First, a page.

Ivaska on Bridge

Heart Suit gives Declarer Blind
Spot, Causes Dummy to see Red

By Paul Ivaska

Las Vegas, Nevada

 

North

♠AQJ3

J5

♦872

♣AKQ4

 

West                                East

♠10642                            ♠K7

7                                   Q832

KQ10                            AJ653

♣J9763                           ♣108

 

South

♠985

AK10964

94

♣52

 

            North     East     South      West

            1NT       Pass       4*       Pass

            Pass       Pass

 

* Transfers are not used in this Rubber Bridge game.

 

Opening Lead:K

 

This hand was partially responsible for breaking up a recent rubber bridge game. East began the defense with K, Q, 10, South ruffed the third round of diamonds and laid down the A. Unblocking dummy’s J. He then crossed to the ♣A and led the 5 to his 10. Declarer now unsuccessfully finessed the ♠Q and East defended well by simply returning a club (a fourth round of diamonds would have forced South into a successful trump coup ending he might not have visualized for himself).

Declarer did his best at this point by ruffing dummy’s ♣4, but East was able to pitch his remaining spade, and trump the ♠A as South attempted to return to dummy.

 

“Would you bet even money on a horse that was going off at 4-1?” North inquired in an apparent non- sequitur.

South admitted utter lack of knowledge of equestrian sports, but his partner ventured the observation that his ignorance of horse racing was surpassed only by his ignorance of bridge.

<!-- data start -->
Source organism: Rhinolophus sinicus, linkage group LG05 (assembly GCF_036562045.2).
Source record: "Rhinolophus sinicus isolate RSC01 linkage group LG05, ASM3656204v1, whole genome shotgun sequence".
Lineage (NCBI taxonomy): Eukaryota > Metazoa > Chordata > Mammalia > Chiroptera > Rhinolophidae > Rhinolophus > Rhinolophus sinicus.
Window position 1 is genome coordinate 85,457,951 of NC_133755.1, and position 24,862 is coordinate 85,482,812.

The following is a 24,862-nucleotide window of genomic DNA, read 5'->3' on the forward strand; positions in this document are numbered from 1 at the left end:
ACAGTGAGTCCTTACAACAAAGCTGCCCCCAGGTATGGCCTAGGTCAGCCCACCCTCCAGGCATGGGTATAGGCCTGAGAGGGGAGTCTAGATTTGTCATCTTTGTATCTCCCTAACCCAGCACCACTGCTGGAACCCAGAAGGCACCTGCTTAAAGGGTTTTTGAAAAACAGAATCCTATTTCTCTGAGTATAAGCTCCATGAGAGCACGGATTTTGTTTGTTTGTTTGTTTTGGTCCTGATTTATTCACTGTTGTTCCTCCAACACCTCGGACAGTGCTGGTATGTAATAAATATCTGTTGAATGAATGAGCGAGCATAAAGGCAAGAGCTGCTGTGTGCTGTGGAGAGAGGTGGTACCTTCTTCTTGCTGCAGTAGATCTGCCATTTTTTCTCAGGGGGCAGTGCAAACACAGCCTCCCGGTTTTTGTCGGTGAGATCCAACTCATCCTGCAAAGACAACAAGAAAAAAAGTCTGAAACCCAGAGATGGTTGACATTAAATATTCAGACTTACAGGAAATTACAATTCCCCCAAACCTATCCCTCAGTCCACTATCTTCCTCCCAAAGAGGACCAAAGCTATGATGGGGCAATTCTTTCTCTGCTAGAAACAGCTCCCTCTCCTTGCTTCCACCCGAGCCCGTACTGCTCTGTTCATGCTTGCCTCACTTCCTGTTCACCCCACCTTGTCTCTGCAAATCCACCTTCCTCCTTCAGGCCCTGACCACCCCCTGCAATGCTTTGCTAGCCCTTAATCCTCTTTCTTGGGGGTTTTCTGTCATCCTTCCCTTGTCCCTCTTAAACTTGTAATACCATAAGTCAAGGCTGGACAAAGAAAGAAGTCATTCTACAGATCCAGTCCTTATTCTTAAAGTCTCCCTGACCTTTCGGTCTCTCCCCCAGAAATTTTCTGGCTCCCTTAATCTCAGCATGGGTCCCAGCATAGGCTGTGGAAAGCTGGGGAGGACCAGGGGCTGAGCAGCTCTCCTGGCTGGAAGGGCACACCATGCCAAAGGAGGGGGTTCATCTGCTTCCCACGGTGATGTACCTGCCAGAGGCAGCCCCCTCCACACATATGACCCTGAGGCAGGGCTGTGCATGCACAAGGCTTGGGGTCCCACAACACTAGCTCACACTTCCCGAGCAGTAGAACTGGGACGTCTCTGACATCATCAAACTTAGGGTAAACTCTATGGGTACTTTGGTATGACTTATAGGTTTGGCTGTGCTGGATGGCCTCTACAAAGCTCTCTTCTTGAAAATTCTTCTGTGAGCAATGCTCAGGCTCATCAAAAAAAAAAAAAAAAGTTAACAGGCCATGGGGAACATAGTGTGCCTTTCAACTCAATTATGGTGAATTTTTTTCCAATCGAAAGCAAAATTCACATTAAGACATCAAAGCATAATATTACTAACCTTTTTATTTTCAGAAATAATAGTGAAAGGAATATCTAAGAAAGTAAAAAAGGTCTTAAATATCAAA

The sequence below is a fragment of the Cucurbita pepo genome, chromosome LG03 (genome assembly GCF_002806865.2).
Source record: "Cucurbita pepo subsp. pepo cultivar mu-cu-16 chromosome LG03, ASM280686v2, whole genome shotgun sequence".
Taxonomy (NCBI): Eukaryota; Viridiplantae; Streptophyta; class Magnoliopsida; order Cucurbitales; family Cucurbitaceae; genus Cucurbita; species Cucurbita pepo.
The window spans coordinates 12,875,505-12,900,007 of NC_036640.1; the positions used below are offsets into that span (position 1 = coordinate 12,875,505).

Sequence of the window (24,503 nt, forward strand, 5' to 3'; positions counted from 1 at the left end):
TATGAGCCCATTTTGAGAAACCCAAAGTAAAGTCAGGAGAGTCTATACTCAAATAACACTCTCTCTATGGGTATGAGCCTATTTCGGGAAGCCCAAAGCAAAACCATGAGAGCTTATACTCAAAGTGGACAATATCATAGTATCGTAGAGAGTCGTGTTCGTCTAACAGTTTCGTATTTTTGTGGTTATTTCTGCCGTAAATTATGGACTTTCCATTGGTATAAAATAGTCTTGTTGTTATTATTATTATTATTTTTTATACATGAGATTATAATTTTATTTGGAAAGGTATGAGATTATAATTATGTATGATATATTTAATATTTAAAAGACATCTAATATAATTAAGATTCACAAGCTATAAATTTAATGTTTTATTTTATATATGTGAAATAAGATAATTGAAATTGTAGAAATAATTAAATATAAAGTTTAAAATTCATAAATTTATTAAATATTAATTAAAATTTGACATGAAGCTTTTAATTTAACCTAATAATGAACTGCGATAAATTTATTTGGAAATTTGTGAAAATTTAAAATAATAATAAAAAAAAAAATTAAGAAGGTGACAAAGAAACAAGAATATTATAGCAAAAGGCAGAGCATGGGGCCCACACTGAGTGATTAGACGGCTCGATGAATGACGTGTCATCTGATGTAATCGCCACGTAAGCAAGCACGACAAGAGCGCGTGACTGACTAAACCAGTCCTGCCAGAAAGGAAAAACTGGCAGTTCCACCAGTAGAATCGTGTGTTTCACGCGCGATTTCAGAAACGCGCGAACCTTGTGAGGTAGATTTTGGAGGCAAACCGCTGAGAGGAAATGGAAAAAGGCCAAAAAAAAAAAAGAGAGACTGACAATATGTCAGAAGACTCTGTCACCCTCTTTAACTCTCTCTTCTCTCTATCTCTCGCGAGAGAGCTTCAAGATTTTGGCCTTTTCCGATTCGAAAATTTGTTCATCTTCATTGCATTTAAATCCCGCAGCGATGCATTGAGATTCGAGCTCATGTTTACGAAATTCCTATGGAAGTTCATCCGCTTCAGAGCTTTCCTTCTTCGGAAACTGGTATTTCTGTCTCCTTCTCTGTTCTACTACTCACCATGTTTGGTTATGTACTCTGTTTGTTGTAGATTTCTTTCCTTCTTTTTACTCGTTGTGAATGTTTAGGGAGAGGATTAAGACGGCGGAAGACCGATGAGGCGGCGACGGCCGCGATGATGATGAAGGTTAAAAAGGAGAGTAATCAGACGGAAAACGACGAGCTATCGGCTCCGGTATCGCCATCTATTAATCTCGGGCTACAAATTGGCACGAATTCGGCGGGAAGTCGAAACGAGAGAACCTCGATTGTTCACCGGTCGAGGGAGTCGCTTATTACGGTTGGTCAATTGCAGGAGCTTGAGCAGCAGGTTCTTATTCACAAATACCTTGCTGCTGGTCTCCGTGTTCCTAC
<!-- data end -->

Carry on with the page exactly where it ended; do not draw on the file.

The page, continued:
End of game.

Oh, well, it probably wouldn’t have gone on much longer anyhow. Declarer’s play of the A at trick 4 was guarding against a singleton queen in West, but as his partner impolitely pointed out, a small singleton was four times as likely.

Therefore, he should have taken a first round trump finesse. Many players have a blind spot about this suit combination. Somehow it seems much more ignominious to lose to a singleton queen than

to a trebly guarded queen, relative frequencies notwithstanding.

 

Here’s another example of a seemingly automatic play being incorrect: suppose you need all four tricks from the following combination:

 

Dummy

KJ42

 

West                                 East

?                                        ?

 

You

A965

 

Don’t put down the ace first. Just finesse low to the jack. Nothing can be done about a singleton queen to your right (except the saving of an extra undertrick), but the correct play picks up the suit if there is a stiff queen on your left and 10873 on your right (win the king, cash the jack, and finesse East’s 10 with you’re A-9).

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